(Reuters) - A unit of Brazilian state-run lender Banco do Brasil SA plans to launch its first Islamic fund to help raise the profile of its Singapore unit, joining a growing list of asset managers returning to the sharia-compliant sector.
The last few years have been difficult for Islamic funds as a whole, with Western firms pulling out as slumping equity markets reduced investor interest and local managers often lacking wider distribution capabilities.
The sector is reviving: Islamic mutual funds now hold $58 billion of assets under management, up from $41 billion at the end of 2012, recovering from a low of $36 billion in 2010, according to Lipper data.
Firms such as Threadneedle Investments, Britain’s fourth-largest retail fund manager, plan to grab a slice of this by launching a range of sharia compliant funds in Malaysia.
Last year, the Malaysian unit of Britain’s Aberdeen Asset Management launched two such funds. Malaysia’s RHB Asset Management plans Islamic funds in Hong Kong, Singapore and Indonesia in the coming year.
In turn, Banco do Brasil’s asset management division, BB DTVM, will launch its Islamic fund through its three-year old Singapore subsidiary to help it win business in the region.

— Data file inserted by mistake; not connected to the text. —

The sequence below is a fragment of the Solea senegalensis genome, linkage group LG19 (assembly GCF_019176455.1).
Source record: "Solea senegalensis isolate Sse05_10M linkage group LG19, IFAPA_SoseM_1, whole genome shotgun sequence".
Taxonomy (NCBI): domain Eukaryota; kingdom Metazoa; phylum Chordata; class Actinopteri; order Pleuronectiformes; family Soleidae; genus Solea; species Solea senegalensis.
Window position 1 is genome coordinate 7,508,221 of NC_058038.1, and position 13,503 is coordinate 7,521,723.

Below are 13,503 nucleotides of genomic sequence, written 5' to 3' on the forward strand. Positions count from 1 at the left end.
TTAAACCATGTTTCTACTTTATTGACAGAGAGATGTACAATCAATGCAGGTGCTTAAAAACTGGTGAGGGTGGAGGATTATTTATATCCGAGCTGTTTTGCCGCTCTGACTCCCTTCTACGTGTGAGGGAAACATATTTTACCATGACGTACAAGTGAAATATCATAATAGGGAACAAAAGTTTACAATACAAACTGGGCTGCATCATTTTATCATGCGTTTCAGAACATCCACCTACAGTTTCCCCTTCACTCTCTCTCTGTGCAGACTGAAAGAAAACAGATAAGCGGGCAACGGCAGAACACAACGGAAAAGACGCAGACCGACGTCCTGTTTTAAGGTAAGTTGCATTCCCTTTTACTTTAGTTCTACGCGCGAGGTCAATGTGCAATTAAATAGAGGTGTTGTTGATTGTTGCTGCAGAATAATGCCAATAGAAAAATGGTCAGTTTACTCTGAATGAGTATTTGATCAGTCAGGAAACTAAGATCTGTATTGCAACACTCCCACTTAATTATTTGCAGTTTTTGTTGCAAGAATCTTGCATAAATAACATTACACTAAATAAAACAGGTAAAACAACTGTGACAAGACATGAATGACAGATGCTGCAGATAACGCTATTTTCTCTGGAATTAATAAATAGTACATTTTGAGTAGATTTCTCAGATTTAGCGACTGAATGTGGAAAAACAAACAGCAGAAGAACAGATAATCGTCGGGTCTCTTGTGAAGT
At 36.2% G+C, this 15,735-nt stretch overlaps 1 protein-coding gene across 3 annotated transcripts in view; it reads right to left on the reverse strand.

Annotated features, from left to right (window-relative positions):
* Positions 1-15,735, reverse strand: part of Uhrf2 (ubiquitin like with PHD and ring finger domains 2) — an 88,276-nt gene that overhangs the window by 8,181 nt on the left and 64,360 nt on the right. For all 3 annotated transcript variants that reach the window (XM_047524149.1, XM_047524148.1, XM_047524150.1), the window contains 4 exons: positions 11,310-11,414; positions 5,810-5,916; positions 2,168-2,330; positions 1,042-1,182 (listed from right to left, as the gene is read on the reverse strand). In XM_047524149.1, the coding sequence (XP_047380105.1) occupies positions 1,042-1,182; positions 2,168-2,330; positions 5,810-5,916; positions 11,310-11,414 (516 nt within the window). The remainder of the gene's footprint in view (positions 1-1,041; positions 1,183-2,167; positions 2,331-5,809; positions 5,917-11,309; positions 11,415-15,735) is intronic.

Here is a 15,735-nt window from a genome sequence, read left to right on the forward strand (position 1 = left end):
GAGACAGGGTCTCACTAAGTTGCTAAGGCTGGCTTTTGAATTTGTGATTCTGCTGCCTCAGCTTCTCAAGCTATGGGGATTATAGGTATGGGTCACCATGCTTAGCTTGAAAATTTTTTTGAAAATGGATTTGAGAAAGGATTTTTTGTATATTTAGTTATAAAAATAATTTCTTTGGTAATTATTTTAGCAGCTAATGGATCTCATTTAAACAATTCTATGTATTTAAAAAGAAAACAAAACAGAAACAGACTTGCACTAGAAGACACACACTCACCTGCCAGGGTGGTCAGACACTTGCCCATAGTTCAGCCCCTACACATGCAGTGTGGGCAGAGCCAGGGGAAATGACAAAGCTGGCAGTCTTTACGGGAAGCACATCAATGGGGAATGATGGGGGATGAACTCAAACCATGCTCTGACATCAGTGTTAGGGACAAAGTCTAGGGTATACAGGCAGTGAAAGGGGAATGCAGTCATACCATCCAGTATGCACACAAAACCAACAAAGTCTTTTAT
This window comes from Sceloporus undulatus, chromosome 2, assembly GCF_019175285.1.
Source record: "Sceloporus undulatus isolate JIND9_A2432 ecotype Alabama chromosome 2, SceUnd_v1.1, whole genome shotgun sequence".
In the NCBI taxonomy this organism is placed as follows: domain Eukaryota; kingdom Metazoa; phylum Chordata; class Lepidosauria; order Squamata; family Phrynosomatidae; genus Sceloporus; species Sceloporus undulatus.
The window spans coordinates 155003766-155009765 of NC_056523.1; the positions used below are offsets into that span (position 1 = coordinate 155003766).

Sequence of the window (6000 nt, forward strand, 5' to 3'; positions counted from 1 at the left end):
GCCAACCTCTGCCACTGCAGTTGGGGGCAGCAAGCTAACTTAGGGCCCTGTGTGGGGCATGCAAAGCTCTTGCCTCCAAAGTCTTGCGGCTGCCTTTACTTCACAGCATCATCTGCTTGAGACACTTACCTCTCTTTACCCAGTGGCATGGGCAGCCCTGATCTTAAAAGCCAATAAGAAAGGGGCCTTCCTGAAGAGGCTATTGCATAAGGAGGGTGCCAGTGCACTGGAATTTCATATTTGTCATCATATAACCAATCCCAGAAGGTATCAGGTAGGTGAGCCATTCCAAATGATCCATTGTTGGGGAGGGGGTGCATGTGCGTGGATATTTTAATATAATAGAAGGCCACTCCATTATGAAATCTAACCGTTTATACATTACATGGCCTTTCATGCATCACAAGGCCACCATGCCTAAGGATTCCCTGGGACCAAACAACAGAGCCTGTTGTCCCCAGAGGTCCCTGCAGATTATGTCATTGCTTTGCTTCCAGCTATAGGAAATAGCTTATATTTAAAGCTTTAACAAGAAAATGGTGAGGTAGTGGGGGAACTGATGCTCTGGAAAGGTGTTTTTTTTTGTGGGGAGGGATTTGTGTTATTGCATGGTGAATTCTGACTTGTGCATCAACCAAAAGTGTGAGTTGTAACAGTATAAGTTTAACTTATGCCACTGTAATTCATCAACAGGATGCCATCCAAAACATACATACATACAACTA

“We do believe that this is one of the strategies to attract Asian and Middle East investors to help BB Securities Singapore build a more diversified and competitive portfolio,” said BB DTVM’s chief executive Carlos Massaru Takahashi.
“If we have a clear perception and commitment of some investors about other types of funds, we will launch them.”
BB DTVM conducted a roadshow for the Irish-domiciled fund in June and plans a second one in coming months, aiming to raise as much as 500 million reais ($224.9 million) for the fund.
This will include marketing tie-ups with Islamic banks, such as Singapore’s Islamic Bank of Asia, which will advise on the fund’s sharia-compliance matters.
Islamic fund managers screen their portfolios according to religious guidelines such as bans on tobacco, alcohol and gambling, in much the same way as socially responsible funds.
But unlike their ethical counterparts in Western markets, many have struggled with a lack of scale and limited distribution capabilities, issues which fund managers are increasingly tackling head-on.
“We do not have any exclusivity in terms of distribution, for this reason we are able to do other partnerships for distribution even in Singapore, including the Middle East,” Takahashi said.
Distribution platform Allfunds Bank is also eyeing the Islamic funds market. The Madrid-based firm is expanding its presence in Asia and the Middle East, planning to add more Islamic mutual funds to its product range.
($1 = 2.2234 Brazilian reais)
Editing by Jacqueline Wong